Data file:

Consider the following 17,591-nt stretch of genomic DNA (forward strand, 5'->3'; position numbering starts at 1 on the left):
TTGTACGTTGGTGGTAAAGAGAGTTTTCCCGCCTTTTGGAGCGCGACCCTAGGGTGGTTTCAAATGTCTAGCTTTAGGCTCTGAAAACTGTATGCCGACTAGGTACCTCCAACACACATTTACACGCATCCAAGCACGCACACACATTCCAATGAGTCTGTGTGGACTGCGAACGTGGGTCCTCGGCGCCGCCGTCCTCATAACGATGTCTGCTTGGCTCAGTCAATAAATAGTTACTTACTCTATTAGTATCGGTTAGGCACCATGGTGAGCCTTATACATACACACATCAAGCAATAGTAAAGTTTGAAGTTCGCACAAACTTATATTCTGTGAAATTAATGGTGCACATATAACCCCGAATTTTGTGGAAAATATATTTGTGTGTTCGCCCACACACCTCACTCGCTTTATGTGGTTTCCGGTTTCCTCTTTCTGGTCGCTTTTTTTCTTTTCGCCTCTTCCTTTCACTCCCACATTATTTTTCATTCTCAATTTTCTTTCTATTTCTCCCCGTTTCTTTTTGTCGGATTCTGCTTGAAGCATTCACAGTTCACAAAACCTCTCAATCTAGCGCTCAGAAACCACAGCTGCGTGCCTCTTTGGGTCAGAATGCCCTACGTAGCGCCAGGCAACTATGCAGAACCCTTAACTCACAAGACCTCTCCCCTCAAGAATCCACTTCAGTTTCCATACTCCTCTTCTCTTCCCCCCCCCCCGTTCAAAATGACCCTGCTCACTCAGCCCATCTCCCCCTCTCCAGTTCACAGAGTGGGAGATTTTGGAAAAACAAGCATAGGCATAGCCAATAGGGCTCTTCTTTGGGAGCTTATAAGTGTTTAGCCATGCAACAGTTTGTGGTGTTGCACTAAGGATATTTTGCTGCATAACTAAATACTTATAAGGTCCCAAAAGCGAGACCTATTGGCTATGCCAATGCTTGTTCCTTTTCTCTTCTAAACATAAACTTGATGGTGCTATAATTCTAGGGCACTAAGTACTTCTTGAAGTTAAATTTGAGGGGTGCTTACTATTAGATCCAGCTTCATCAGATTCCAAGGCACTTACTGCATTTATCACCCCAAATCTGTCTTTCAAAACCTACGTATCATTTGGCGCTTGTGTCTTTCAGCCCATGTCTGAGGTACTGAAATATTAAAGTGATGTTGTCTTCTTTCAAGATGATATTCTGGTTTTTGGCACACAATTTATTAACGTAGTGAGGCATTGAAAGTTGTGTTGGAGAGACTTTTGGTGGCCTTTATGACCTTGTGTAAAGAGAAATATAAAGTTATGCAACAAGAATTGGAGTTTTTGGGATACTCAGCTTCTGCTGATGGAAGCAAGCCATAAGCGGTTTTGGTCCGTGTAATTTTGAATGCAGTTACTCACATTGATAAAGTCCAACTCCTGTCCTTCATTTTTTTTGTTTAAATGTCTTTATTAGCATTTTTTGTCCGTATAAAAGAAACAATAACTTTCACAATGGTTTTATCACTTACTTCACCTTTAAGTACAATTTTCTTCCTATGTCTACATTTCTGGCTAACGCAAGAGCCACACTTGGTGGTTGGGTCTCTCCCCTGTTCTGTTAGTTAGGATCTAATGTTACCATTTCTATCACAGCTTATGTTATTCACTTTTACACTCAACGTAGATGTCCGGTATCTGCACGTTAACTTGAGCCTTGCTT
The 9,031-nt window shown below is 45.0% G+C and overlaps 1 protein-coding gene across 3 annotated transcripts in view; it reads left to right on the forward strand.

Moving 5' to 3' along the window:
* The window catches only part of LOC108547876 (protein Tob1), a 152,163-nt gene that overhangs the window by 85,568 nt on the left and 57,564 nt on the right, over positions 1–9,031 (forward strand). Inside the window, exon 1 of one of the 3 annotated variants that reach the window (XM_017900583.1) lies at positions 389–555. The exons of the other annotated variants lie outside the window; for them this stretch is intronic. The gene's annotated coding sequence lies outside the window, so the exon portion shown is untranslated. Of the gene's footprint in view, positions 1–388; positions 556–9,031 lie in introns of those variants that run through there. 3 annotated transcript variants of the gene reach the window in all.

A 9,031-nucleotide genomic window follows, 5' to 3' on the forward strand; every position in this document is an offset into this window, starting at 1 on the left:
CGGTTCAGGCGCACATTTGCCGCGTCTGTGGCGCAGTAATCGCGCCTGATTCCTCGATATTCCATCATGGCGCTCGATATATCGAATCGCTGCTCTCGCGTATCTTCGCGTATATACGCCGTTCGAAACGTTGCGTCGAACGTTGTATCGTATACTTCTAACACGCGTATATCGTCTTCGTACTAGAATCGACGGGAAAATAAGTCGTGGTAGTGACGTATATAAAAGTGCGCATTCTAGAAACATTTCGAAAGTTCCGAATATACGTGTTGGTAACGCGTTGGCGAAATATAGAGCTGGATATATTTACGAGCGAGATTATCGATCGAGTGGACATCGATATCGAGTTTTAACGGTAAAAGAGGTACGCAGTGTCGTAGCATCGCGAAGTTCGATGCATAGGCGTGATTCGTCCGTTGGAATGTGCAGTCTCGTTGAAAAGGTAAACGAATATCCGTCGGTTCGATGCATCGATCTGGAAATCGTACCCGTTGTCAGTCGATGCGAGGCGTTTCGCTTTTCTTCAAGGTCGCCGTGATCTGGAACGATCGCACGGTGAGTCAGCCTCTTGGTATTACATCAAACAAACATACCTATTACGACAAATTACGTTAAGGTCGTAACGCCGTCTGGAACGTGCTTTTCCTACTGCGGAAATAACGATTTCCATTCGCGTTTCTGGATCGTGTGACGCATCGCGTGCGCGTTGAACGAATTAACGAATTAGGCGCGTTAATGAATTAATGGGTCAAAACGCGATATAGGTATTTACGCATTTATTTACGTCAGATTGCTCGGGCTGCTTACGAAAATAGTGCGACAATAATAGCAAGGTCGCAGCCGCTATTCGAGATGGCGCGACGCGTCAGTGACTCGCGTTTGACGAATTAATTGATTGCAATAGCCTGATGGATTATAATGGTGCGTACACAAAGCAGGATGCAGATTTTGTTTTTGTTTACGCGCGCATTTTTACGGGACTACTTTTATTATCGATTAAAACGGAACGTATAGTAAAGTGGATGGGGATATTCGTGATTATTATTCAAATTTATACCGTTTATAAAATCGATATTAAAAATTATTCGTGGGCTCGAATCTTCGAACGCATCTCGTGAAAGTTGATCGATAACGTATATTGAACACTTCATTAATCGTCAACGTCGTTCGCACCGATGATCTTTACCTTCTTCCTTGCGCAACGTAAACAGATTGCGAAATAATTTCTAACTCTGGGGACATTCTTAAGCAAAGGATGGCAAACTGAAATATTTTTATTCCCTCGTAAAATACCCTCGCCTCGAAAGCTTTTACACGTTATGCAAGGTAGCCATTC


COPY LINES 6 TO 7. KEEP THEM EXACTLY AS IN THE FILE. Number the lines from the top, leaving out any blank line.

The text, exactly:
A 9,031-nucleotide genomic window follows, 5' to 3' on the forward strand; every position in this document is an offset into this window, starting at 1 on the left:
CGGTTCAGGCGCACATTTGCCGCGTCTGTGGCGCAGTAATCGCGCCTGATTCCTCGATATTCCATCATGGCGCTCGATATATCGAATCGCTGCTCTCGCGTATCTTCGCGTATATACGCCGTTCGAAACGTTGCGTCGAACGTTGTATCGTATACTTCTAACACGCGTATATCGTCTTCGTACTAGAATCGACGGGAAAATAAGTCGTGGTAGTGACGTATATAAAAGTGCGCATTCTAGAAACATTTCGAAAGTTCCGAATATACGTGTTGGTAACGCGTTGGCGAAATATAGAGCTGGATATATTTACGAGCGAGATTATCGATCGAGTGGACATCGATATCGAGTTTTAACGGTAAAAGAGGTACGCAGTGTCGTAGCATCGCGAAGTTCGATGCATAGGCGTGATTCGTCCGTTGGAATGTGCAGTCTCGTTGAAAAGGTAAACGAATATCCGTCGGTTCGATGCATCGATCTGGAAATCGTACCCGTTGTCAGTCGATGCGAGGCGTTTCGCTTTTCTTCAAGGTCGCCGTGATCTGGAACGATCGCACGGTGAGTCAGCCTCTTGGTATTACATCAAACAAACATACCTATTACGACAAATTACGTTAAGGTCGTAACGCCGTCTGGAACGTGCTTTTCCTACTGCGGAAATAACGATTTCCATTCGCGTTTCTGGATCGTGTGACGCATCGCGTGCGCGTTGAACGAATTAACGAATTAGGCGCGTTAATGAATTAATGGGTCAAAACGCGATATAGGTATTTACGCATTTATTTACGTCAGATTGCTCGGGCTGCTTACGAAAATAGTGCGACAATAATAGCAAGGTCGCAGCCGCTATTCGAGATGGCGCGACGCGTCAGTGACTCGCGTTTGACGAATTAATTGATTGCAATAGCCTGATGGATTATAATGGTGCGTACACAAAGCAGGATGCAGATTTTGTTTTTGTTTACGCGCGCATTTTTACGGGACTACTTTTATTATCGATTAAAACGGAACGTATAGTAAAGTGGATGGGGATATTCGTGATTATTATTCAAATTTATACCGTTTATAAAATCGATATTAAAAATTATTCGTGGGCTCGAATCTTCGAACGCATCTCGTGAAAGTTGATCGATAACGTATATTGAACACTTCATTAATCGTCAACGTCGTTCGCACCGATGATCTTTACCTTCTTCCTTGCGCAACGTAAACAGATTGCGAAATAATTTCTAACTCTGGGGACATTCTTAAGCAAAGGATGGCAAACTGAAATATTTTTATTCCCTCGTAAAATACCCTCGCCTCGAAAGCTTTTACACGTTATGCAAGGTAGCCATTC